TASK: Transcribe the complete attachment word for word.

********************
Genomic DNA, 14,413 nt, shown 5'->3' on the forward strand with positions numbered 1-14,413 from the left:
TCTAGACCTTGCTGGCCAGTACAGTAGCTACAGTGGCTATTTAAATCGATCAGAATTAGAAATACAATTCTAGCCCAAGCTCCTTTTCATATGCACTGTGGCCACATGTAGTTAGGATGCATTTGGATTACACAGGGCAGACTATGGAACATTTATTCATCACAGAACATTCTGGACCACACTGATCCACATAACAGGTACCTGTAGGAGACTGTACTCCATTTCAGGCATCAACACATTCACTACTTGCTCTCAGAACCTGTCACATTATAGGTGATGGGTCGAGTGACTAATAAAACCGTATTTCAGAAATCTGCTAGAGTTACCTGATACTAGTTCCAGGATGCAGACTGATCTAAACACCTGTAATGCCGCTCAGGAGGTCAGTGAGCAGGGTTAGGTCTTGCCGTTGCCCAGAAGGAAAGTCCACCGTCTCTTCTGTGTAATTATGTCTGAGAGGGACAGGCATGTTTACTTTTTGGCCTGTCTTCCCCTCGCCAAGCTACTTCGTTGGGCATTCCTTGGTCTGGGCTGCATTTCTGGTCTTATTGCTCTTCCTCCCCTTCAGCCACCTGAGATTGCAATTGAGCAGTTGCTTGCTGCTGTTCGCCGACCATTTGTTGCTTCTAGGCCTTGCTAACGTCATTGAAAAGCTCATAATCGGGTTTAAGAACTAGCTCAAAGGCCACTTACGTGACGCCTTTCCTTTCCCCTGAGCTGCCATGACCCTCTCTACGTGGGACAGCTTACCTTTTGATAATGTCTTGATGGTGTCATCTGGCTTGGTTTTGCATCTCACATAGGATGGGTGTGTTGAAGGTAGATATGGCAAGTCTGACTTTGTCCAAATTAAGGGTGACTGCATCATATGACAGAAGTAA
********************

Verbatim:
Genomic DNA, 14,413 nt, shown 5'->3' on the forward strand with positions numbered 1-14,413 from the left:
TCTAGACCTTGCTGGCCAGTACAGTAGCTACAGTGGCTATTTAAATCGATCAGAATTAGAAATACAATTCTAGCCCAAGCTCCTTTTCATATGCACTGTGGCCACATGTAGTTAGGATGCATTTGGATTACACAGGGCAGACTATGGAACATTTATTCATCACAGAACATTCTGGACCACACTGATCCACATAACAGGTACCTGTAGGAGACTGTACTCCATTTCAGGCATCAACACATTCACTACTTGCTCTCAGAACCTGTCACATTATAGGTGATGGGTCGAGTGACTAATAAAACCGTATTTCAGAAATCTGCTAGAGTTACCTGATACTAGTTCCAGGATGCAGACTGATCTAAACACCTGTAATGCCGCTCAGGAGGTCAGTGAGCAGGGTTAGGTCTTGCCGTTGCCCAGAAGGAAAGTCCACCGTCTCTTCTGTGTAATTATGTCTGAGAGGGACAGGCATGTTTACTTTTTGGCCTGTCTTCCCCTCGCCAAGCTACTTCGTTGGGCATTCCTTGGTCTGGGCTGCATTTCTGGTCTTATTGCTCTTCCTCCCCTTCAGCCACCTGAGATTGCAATTGAGCAGTTGCTTGCTGCTGTTCGCCGACCATTTGTTGCTTCTAGGCCTTGCTAACGTCATTGAAAAGCTCATAATCGGGTTTAAGAACTAGCTCAAAGGCCACTTACGTGACGCCTTTCCTTTCCCCTGAGCTGCCATGACCCTCTCTACGTGGGACAGCTTACCTTTTGATAATGTCTTGATGGTGTCATCTGGCTTGGTTTTGCATCTCACATAGGATGGGTGTGTTGAAGGTAGATATGGCAAGTCTGACTTTGTCCAAATTAAGGGTGACTGCATCATATGACAGAAGTAA